Inductive risk: does it really refute value-freedom?Markus Dressel - 2022 - Theoria 37 (2):181-207.
    The argument from inductive risk is considered to be one of the strongest challenges for value-free science. A great part of its appeal lies in the idea that even an ideal epistemic agent—the “perfect scientist” or “scientist qua scientist”—cannot escape inductive risk. In this paper, I scrutinize this ambition by stipulating an idealized Bayesian decision setting. I argue that inductive risk does not show that the “perfect scientist” must, descriptively speaking, make non-epistemic value-judgements, at least not in a way that (...)
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  39.  8
    The power of art.Markus Gabriel - 2020 - Medford, MA: Polity.
    The rising star of German philosophy provides a compelling defence of the autonomous power of art.
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  40. ha-Ideʹah.Markus Gottfried - 1952 - [Tel-Aviv,:
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  41. Ḥiḳre lev.Markus Gottfried - 1947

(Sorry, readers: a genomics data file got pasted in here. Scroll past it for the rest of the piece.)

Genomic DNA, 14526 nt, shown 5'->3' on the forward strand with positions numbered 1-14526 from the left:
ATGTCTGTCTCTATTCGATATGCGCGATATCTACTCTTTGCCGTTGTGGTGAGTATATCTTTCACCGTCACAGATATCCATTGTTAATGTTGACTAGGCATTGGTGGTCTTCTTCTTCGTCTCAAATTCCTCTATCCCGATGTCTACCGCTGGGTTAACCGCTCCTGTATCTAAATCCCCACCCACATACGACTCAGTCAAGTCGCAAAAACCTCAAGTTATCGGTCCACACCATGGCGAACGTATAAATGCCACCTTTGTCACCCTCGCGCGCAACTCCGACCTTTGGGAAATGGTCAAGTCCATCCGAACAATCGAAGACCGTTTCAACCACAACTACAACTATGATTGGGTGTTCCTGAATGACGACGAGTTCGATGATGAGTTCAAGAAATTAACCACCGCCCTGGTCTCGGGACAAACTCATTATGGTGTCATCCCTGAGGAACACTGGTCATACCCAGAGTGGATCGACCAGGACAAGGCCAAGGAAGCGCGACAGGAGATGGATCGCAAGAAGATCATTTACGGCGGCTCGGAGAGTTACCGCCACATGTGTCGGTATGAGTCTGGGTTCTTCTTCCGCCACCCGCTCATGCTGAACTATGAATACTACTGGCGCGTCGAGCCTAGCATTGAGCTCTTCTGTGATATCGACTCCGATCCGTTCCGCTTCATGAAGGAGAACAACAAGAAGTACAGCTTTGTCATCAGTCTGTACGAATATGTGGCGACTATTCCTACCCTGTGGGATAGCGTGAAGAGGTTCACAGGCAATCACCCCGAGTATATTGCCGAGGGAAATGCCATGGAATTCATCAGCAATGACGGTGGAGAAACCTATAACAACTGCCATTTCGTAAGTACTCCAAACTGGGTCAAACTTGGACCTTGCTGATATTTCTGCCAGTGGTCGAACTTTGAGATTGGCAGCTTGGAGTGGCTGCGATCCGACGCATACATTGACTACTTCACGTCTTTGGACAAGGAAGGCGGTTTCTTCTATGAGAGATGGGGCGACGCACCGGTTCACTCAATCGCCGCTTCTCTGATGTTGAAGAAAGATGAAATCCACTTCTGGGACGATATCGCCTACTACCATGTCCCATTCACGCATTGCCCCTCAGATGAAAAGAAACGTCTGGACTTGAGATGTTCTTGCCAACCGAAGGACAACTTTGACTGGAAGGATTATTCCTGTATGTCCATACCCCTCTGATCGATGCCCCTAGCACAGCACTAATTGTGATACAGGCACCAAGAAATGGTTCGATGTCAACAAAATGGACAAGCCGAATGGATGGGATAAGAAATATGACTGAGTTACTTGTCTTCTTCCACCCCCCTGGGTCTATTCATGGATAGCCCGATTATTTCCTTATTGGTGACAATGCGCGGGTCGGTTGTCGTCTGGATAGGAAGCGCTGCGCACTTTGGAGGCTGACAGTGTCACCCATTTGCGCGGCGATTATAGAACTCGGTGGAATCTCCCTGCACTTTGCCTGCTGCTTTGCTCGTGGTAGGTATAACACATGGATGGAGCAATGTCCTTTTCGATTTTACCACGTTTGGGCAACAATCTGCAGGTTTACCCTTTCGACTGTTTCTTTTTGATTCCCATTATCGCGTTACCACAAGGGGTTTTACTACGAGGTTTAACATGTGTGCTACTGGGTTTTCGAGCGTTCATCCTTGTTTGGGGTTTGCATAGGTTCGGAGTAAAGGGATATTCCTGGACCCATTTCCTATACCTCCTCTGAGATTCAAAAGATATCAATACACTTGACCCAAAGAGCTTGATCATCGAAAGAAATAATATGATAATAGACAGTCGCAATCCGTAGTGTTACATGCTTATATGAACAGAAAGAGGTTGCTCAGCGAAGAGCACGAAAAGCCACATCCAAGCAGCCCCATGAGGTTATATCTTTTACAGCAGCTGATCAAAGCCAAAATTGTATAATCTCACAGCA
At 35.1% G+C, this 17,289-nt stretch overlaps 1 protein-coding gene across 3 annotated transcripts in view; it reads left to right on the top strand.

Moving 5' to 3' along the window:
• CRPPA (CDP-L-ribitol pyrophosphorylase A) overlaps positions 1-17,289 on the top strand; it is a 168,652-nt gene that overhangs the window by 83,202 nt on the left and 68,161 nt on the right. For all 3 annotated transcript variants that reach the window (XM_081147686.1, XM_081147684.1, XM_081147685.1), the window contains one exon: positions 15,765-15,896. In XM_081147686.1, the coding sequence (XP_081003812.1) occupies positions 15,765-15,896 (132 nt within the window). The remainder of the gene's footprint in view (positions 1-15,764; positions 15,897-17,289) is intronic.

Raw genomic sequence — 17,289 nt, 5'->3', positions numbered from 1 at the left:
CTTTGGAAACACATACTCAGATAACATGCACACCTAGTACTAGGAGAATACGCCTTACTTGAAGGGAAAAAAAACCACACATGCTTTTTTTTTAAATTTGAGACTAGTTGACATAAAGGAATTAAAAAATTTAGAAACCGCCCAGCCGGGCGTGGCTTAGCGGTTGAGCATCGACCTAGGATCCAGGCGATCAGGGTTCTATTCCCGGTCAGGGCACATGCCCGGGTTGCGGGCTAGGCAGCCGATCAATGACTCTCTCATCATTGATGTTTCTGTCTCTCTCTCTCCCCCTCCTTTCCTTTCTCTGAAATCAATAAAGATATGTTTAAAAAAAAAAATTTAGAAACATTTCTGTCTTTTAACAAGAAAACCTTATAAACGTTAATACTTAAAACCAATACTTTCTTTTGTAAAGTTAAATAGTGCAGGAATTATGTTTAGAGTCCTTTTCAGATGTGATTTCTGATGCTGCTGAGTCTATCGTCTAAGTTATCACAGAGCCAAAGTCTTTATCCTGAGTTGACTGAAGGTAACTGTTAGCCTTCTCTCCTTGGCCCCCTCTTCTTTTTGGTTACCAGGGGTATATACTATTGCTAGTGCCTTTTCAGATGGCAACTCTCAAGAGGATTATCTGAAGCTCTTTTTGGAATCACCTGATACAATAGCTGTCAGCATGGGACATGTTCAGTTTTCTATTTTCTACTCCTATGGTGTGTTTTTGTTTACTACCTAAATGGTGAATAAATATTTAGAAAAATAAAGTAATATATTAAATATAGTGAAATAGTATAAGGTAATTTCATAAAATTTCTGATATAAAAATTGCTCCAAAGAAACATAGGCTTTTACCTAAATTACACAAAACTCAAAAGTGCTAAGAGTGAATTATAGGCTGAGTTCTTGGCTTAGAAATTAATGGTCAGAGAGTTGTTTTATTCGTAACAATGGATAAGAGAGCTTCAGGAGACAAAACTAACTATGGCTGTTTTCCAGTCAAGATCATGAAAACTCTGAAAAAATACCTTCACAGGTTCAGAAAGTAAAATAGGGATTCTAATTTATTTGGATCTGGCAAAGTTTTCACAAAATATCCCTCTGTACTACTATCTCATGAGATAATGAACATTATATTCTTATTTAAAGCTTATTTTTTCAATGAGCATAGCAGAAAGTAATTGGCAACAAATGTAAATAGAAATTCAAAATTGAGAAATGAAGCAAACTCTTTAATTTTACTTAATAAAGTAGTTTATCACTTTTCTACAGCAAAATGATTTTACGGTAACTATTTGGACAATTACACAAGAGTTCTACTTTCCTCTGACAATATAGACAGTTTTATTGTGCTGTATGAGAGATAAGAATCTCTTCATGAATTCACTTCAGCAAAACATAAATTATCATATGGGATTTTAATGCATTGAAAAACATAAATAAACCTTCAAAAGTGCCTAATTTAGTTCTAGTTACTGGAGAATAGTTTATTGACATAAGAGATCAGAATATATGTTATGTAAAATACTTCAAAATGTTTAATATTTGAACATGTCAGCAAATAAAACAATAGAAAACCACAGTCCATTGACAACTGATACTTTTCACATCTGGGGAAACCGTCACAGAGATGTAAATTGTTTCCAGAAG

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  42.  7
    Rolf Tiedemann: der getreue Editor.Karel Markus (ed.) - 2020 - München: Et+k, Edition Text+Kritik.
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  43.  7
    Der Mensch im Mythos: Untersuchungen über Ontotheologie, Anthropologie und Selbstbewußtseinsgeschichte in Schellings "Philosophie der Mythologie".Markus Gabriel - 2006 - De Gruyter.
    Schelling entwirft in seiner Spätphilosophie einen neuen Philosophietypus, der in Konkurrenz zu Hegels Metaphysik tritt. Dabei greift er Hegel nicht nur auf dem Gebiet fundamentaler theoretischen Annahmen an, sondern sucht ihn insbesondere durch einen neuen Begriff von Religion zu überbieten. Die Arbeit untersucht dies im Ausgang von Schellings "Philosophie der Mythologie".